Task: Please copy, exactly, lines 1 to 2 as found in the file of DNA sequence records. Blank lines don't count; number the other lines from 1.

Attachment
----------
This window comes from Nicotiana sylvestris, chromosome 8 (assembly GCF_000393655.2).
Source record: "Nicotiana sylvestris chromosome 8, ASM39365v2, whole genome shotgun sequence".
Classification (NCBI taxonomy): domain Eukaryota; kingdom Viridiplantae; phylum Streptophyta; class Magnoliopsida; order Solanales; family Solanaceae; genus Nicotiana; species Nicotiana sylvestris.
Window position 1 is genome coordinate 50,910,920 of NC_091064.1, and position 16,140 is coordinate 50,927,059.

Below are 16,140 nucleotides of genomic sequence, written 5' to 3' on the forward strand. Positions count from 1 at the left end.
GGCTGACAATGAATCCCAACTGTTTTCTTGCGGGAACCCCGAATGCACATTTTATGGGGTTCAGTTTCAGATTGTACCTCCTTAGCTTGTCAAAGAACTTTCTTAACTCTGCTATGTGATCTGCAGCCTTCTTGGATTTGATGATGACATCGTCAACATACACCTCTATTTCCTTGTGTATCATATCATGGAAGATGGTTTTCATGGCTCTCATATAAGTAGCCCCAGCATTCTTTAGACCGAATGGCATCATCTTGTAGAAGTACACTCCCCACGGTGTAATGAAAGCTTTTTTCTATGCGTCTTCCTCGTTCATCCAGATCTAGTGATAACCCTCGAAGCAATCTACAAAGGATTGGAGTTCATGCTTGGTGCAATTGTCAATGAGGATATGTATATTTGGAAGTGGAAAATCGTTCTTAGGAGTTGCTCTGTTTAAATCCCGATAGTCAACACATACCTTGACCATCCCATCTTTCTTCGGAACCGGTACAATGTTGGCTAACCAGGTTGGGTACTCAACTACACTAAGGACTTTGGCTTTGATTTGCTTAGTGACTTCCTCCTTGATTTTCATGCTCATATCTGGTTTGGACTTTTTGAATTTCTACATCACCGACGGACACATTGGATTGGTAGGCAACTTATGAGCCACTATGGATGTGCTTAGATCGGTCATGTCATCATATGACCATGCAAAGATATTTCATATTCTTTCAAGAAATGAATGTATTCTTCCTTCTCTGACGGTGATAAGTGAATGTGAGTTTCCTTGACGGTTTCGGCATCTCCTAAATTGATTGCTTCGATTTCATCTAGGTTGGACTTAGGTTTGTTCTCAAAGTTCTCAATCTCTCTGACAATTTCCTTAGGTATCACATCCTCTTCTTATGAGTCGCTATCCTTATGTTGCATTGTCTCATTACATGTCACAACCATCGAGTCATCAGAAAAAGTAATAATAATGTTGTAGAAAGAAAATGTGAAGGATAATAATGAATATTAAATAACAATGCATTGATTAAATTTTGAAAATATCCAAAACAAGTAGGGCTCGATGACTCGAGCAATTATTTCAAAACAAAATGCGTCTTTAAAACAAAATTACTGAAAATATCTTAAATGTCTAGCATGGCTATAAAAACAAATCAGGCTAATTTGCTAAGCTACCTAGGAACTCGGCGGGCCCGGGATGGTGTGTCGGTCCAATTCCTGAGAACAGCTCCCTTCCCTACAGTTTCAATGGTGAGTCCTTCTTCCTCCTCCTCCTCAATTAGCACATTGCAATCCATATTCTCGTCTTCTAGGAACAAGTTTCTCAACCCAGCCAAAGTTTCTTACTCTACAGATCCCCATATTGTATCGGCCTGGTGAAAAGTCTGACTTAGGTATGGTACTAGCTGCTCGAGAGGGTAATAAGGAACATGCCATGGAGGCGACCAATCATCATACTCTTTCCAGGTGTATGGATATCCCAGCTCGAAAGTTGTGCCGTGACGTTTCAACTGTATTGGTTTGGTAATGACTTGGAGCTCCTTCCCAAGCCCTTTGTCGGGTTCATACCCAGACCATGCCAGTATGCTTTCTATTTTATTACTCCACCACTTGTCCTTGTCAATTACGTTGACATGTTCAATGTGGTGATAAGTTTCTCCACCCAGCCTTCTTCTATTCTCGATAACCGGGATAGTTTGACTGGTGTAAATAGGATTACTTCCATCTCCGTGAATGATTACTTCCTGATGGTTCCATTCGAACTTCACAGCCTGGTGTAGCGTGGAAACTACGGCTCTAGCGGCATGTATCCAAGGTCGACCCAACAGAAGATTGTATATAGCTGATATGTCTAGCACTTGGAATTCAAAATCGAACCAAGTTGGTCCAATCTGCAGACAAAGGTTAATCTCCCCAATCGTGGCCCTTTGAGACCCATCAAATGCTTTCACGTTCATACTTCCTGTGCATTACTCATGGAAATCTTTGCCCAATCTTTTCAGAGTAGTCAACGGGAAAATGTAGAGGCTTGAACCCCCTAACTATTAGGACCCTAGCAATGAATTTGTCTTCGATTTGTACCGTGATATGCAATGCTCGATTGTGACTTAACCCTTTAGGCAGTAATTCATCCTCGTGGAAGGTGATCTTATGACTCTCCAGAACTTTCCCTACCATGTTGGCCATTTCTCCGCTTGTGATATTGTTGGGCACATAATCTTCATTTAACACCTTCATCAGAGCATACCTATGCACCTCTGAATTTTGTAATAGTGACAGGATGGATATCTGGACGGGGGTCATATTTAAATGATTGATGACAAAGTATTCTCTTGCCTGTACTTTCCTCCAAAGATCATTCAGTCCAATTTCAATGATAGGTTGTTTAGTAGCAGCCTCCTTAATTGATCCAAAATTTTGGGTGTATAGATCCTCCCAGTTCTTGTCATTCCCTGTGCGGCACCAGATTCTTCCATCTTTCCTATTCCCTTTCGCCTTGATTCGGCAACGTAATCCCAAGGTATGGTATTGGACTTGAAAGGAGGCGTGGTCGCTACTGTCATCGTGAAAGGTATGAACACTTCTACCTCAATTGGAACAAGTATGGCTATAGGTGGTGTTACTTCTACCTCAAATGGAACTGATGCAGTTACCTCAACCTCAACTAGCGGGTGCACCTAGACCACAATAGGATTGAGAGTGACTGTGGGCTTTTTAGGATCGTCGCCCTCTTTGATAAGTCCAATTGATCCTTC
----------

This window comes from Nicotiana sylvestris, chromosome 8 (assembly GCF_000393655.2).
Source record: "Nicotiana sylvestris chromosome 8, ASM39365v2, whole genome shotgun sequence".